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Posted: Dec 6, 2018
Categories: Regulations
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The Payments Review compliance feature occasionally highlights regulatory topics important to credit unions.

Federal regulators are reaching out and helping credit unions and community banks with a series of changes.


On October 3, 2018, Federal regulators ruled that credit unions and community banks can pool resources for anti-money laundering. The Wall Street Journal, citing a statement from the Federal Reserve, the Federal Deposit Insurance Corp., the Treasury Department, the Office of the Comptroller of the Currency and the National Credit Union Administration, reported that the decision was borne out of a working group that the agencies created to improve anti-money laundering processes. The decision is a more significant attempt to help strengthen money laundering defense in the US. However, the sharing of resources does not alleviate the responsibilities of the individual institution. It should also be noted that this does not change the existing legal and regulatory requirements. Additionally, if an institution decides to share resources, it should be done in the same manner as any other business relationship.

 

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Posted: Nov 14, 2018
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ThePaymentsReview compliance feature occasionally highlights regulatory topics important to credit unions

On October 17, 2018, Acting Director of the Bureau of Consumer Financial Protection (BCFP) (previously the Consumer Financial Protection Bureau - CFPB), Mick Mulvaney, announced at the Mortgage Bankers Association, that the Bureau has set out on an agenda to better define the term “Abusive” in the Unfair, Deceptive, and Abusive Acts or Practices (UDAAP).

 

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Posted: Oct 23, 2018
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Author: Lou Grilli

Security For Your PCI Reports

A typical credit union downloads its report bundles daily from its processors. Usually, the only option is to store those highly sensitive Payment Card Industry (PCI) report bundles on a network drive, with some level of appropriate user access controls. The reports contain 16-digit card numbers, transaction-level details, and Personally Identifiable Information (PII) of credit union members. However, the network drive is not in a PCI compliant environment. Does this sound familiar? More importantly, do you know where your processor reports are being stored?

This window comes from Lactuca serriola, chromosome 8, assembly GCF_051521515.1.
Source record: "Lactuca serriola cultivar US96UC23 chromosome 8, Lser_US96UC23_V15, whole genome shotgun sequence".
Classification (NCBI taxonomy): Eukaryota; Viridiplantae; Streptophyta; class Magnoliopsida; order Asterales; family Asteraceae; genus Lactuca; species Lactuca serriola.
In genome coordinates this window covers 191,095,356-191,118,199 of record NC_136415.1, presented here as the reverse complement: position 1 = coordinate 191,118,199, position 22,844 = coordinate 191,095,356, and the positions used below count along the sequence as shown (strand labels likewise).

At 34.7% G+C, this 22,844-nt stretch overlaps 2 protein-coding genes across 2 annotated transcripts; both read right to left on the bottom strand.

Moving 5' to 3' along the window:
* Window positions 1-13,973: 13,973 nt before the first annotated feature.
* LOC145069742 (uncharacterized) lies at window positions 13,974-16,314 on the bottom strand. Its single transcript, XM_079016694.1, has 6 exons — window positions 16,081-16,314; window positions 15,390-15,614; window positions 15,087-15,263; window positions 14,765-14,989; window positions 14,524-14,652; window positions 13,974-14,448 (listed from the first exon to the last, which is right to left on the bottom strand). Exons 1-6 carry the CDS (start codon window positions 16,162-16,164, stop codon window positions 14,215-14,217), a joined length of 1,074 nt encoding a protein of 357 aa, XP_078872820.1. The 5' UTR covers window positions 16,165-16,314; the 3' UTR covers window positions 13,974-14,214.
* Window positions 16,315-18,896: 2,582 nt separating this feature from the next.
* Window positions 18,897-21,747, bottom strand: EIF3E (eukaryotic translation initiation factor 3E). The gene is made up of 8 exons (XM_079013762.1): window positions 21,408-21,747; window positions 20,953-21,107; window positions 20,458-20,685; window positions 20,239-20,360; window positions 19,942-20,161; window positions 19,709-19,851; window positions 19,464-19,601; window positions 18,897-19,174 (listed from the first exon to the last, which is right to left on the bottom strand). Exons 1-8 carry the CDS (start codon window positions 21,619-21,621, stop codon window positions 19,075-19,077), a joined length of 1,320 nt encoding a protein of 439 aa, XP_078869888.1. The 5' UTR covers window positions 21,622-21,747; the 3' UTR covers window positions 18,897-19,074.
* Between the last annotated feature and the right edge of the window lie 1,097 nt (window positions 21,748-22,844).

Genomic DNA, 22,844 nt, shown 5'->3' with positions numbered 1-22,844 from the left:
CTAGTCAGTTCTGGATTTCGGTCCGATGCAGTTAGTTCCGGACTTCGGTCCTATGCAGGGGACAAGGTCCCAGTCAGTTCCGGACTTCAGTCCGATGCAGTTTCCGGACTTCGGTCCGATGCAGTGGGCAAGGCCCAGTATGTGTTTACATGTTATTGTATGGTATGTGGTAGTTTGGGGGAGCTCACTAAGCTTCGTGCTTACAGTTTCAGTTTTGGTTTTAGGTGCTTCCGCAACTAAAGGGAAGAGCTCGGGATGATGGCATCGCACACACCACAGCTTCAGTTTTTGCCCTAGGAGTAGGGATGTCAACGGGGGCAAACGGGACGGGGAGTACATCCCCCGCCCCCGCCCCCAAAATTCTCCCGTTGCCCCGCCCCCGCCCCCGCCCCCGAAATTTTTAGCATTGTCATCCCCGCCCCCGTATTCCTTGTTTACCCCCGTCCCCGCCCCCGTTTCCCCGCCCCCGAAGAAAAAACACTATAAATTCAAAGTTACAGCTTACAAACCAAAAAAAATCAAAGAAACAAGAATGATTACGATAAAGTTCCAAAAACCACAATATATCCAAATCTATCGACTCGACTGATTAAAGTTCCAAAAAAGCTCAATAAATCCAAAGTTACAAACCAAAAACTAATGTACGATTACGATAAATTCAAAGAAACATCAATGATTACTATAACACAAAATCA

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Posted: Aug 14, 2018
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Author: Lou Grilli

Planning for the Breach - the WISP and IRP

Understanding and managing the risks associated with the changing world of data security, and being prepared for breaches and how to respond, have become business necessities. This three-part series, based in part on a presentation given by Michele L. Cohen, a principal with the law firm Miles & Stockbridge P.C., at Trellance’s immersion 2018 conference, outlines the balancing act between convenience and data, and provides a framework for preparing for breaches and what actions to take in response. Part 1 focused on what is at risk; what causes breaches, and the fact that breaches are inevitable. This Part 2 will focus on planning and documentation for the inevitable.

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Posted: Jul 24, 2018
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3 Things Boards Can Do To Protect Their CU's Reputation


[Editor's Note: This article was previously published on CUES' CCUBE, and has been modified.]

Credit unions have become more aware of the importance of having a strong online presence and many are equipping themselves with the information and talent needed to be successful. In fact, if you are succeeding in today’s business environment, chances are you have an online presence—and having a strong online presence dictates that you become an active participant in the world of social media.

 

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